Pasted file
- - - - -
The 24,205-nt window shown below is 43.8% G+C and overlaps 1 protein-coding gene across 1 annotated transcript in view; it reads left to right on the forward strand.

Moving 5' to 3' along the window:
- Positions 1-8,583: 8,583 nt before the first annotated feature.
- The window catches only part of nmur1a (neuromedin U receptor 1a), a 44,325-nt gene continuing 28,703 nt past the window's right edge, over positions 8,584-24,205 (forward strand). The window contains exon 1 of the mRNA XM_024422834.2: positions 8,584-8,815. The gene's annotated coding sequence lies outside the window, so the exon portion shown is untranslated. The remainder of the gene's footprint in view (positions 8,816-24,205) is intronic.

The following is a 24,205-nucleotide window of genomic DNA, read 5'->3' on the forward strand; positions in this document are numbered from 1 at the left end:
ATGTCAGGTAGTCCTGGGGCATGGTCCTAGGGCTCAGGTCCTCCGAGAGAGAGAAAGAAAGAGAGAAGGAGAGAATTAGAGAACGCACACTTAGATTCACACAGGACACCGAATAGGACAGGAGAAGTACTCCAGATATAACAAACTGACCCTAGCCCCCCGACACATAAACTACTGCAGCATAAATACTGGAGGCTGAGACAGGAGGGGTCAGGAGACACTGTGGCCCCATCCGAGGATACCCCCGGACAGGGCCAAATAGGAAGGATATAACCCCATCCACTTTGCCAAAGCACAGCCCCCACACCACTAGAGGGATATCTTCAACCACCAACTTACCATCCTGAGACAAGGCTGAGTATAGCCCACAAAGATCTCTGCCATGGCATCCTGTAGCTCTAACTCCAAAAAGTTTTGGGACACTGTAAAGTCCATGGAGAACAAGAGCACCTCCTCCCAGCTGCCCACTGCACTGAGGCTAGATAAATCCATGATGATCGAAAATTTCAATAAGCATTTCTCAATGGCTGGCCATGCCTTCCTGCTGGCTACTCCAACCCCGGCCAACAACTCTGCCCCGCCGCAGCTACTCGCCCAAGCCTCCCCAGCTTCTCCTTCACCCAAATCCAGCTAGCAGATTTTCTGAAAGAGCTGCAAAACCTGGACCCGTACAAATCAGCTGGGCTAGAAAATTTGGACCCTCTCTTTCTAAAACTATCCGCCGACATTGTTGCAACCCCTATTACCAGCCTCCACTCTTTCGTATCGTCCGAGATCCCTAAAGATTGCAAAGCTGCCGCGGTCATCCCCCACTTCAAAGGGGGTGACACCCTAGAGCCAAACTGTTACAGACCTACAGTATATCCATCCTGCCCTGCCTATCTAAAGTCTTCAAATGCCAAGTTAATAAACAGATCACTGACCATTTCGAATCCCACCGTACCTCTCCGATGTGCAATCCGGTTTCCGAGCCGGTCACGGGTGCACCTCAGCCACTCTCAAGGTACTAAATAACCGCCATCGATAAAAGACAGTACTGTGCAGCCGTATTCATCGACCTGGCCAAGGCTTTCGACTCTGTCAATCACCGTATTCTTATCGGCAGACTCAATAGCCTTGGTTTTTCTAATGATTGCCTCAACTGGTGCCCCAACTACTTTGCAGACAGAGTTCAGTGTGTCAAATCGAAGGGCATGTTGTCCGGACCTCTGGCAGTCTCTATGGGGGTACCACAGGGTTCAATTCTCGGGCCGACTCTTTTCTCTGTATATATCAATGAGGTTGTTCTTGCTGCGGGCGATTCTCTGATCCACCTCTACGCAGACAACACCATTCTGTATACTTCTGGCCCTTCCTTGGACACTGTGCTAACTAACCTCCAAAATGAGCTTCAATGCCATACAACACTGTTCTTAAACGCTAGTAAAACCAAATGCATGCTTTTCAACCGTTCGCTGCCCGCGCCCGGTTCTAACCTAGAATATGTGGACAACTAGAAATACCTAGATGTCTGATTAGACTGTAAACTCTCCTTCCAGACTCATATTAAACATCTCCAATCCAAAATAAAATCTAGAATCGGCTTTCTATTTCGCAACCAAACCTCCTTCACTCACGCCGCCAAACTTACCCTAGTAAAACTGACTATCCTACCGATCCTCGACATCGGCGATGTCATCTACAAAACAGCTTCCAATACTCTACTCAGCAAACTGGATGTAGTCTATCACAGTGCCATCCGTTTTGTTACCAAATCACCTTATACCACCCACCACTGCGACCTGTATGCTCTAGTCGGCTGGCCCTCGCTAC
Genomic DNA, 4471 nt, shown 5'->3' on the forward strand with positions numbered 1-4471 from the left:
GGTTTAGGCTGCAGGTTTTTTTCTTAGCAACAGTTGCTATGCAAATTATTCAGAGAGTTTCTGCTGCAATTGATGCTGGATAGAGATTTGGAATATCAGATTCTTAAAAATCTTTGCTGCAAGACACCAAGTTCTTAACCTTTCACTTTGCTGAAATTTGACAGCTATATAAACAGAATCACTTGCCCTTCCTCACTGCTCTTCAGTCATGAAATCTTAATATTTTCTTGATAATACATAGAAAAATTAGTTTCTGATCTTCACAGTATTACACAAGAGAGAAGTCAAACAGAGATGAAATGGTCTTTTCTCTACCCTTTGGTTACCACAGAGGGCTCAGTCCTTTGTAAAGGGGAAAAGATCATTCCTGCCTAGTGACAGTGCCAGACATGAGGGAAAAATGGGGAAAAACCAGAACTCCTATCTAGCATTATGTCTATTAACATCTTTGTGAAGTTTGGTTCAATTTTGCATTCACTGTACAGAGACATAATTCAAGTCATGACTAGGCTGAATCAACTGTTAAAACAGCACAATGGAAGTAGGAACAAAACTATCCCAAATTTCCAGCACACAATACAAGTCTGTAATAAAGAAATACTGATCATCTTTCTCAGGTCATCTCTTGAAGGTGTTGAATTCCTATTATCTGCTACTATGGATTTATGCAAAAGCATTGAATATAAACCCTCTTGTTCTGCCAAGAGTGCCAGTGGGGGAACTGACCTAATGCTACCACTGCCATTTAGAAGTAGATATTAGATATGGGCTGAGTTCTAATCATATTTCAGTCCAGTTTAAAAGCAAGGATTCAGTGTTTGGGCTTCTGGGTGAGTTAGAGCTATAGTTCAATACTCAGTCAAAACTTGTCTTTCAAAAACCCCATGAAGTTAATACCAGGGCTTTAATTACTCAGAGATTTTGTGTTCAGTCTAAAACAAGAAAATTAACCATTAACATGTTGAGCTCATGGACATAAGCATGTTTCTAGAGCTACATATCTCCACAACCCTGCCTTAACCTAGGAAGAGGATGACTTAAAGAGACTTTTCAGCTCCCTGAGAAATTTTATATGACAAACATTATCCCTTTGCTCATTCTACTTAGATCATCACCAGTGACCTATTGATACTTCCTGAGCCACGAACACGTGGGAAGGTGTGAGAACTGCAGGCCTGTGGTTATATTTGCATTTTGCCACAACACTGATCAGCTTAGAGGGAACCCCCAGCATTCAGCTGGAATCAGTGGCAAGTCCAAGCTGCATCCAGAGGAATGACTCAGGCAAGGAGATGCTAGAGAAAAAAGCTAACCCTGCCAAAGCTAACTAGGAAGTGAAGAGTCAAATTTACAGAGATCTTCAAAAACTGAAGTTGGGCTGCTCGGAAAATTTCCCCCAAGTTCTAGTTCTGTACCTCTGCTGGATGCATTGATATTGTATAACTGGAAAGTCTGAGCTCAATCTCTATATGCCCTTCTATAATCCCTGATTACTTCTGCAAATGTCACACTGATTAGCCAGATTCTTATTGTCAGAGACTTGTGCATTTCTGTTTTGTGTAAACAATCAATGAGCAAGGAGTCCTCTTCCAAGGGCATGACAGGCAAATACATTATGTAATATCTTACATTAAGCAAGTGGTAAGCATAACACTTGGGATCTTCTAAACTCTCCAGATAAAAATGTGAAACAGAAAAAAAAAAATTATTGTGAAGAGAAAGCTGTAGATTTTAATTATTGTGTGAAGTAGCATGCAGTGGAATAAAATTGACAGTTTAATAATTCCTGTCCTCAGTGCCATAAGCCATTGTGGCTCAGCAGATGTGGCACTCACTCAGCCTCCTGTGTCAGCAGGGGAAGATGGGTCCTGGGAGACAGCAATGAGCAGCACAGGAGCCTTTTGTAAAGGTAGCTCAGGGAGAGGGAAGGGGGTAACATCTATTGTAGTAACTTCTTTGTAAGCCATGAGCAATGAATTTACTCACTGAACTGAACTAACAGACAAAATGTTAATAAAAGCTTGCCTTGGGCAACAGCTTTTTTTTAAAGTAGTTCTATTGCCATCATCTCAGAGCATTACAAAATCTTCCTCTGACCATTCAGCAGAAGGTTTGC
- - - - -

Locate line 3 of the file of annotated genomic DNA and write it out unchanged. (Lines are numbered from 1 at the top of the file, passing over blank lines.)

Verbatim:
- Positions 1-8,583: 8,583 nt before the first annotated feature.